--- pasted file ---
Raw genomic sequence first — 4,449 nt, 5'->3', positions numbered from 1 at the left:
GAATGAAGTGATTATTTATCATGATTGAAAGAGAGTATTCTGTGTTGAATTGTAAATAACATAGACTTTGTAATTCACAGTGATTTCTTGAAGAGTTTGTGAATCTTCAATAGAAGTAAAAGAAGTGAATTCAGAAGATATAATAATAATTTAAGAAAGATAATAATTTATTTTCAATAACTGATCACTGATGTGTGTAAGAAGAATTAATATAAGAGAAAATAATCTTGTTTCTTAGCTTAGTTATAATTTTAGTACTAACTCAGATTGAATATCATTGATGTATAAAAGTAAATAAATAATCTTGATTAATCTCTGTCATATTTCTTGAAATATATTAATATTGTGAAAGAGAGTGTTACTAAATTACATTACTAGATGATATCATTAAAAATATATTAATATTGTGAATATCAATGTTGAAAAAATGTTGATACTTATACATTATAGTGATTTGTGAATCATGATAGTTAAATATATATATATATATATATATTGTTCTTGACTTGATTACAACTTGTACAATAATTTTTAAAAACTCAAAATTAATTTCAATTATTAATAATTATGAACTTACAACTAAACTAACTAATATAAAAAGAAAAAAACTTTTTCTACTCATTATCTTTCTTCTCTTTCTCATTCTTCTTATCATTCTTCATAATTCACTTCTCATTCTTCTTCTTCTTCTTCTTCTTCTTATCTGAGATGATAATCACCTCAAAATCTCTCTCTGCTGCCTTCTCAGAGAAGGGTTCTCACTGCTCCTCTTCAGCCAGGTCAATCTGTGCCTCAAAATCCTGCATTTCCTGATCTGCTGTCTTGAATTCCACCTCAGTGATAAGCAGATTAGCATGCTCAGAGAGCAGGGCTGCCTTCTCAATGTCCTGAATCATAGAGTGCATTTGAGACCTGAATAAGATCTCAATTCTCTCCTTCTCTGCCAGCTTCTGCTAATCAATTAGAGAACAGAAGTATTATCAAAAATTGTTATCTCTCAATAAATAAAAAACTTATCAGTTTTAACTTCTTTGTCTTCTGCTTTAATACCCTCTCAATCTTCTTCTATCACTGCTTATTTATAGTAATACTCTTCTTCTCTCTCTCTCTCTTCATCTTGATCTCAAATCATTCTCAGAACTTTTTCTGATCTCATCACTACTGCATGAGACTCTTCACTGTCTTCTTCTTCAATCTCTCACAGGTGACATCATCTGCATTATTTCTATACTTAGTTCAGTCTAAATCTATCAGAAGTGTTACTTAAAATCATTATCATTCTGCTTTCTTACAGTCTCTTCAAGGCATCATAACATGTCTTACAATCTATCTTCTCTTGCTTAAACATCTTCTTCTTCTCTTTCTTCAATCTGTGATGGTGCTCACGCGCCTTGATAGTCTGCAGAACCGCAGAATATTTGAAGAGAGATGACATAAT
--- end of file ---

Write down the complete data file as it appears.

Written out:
Raw genomic sequence first — 4,449 nt, 5'->3', positions numbered from 1 at the left:
GAATGAAGTGATTATTTATCATGATTGAAAGAGAGTATTCTGTGTTGAATTGTAAATAACATAGACTTTGTAATTCACAGTGATTTCTTGAAGAGTTTGTGAATCTTCAATAGAAGTAAAAGAAGTGAATTCAGAAGATATAATAATAATTTAAGAAAGATAATAATTTATTTTCAATAACTGATCACTGATGTGTGTAAGAAGAATTAATATAAGAGAAAATAATCTTGTTTCTTAGCTTAGTTATAATTTTAGTACTAACTCAGATTGAATATCATTGATGTATAAAAGTAAATAAATAATCTTGATTAATCTCTGTCATATTTCTTGAAATATATTAATATTGTGAAAGAGAGTGTTACTAAATTACATTACTAGATGATATCATTAAAAATATATTAATATTGTGAATATCAATGTTGAAAAAATGTTGATACTTATACATTATAGTGATTTGTGAATCATGATAGTTAAATATATATATATATATATATATTGTTCTTGACTTGATTACAACTTGTACAATAATTTTTAAAAACTCAAAATTAATTTCAATTATTAATAATTATGAACTTACAACTAAACTAACTAATATAAAAAGAAAAAAACTTTTTCTACTCATTATCTTTCTTCTCTTTCTCATTCTTCTTATCATTCTTCATAATTCACTTCTCATTCTTCTTCTTCTTCTTCTTCTTCTTATCTGAGATGATAATCACCTCAAAATCTCTCTCTGCTGCCTTCTCAGAGAAGGGTTCTCACTGCTCCTCTTCAGCCAGGTCAATCTGTGCCTCAAAATCCTGCATTTCCTGATCTGCTGTCTTGAATTCCACCTCAGTGATAAGCAGATTAGCATGCTCAGAGAGCAGGGCTGCCTTCTCAATGTCCTGAATCATAGAGTGCATTTGAGACCTGAATAAGATCTCAATTCTCTCCTTCTCTGCCAGCTTCTGCTAATCAATTAGAGAACAGAAGTATTATCAAAAATTGTTATCTCTCAATAAATAAAAAACTTATCAGTTTTAACTTCTTTGTCTTCTGCTTTAATACCCTCTCAATCTTCTTCTATCACTGCTTATTTATAGTAATACTCTTCTTCTCTCTCTCTCTCTTCATCTTGATCTCAAATCATTCTCAGAACTTTTTCTGATCTCATCACTACTGCATGAGACTCTTCACTGTCTTCTTCTTCAATCTCTCACAGGTGACATCATCTGCATTATTTCTATACTTAGTTCAGTCTAAATCTATCAGAAGTGTTACTTAAAATCATTATCATTCTGCTTTCTTACAGTCTCTTCAAGGCATCATAACATGTCTTACAATCTATCTTCTCTTGCTTAAACATCTTCTTCTTCTCTTTCTTCAATCTGTGATGGTGCTCACGCGCCTTGATAGTCTGCAGAACCGCAGAATATTTGAAGAGAGATGACATAAT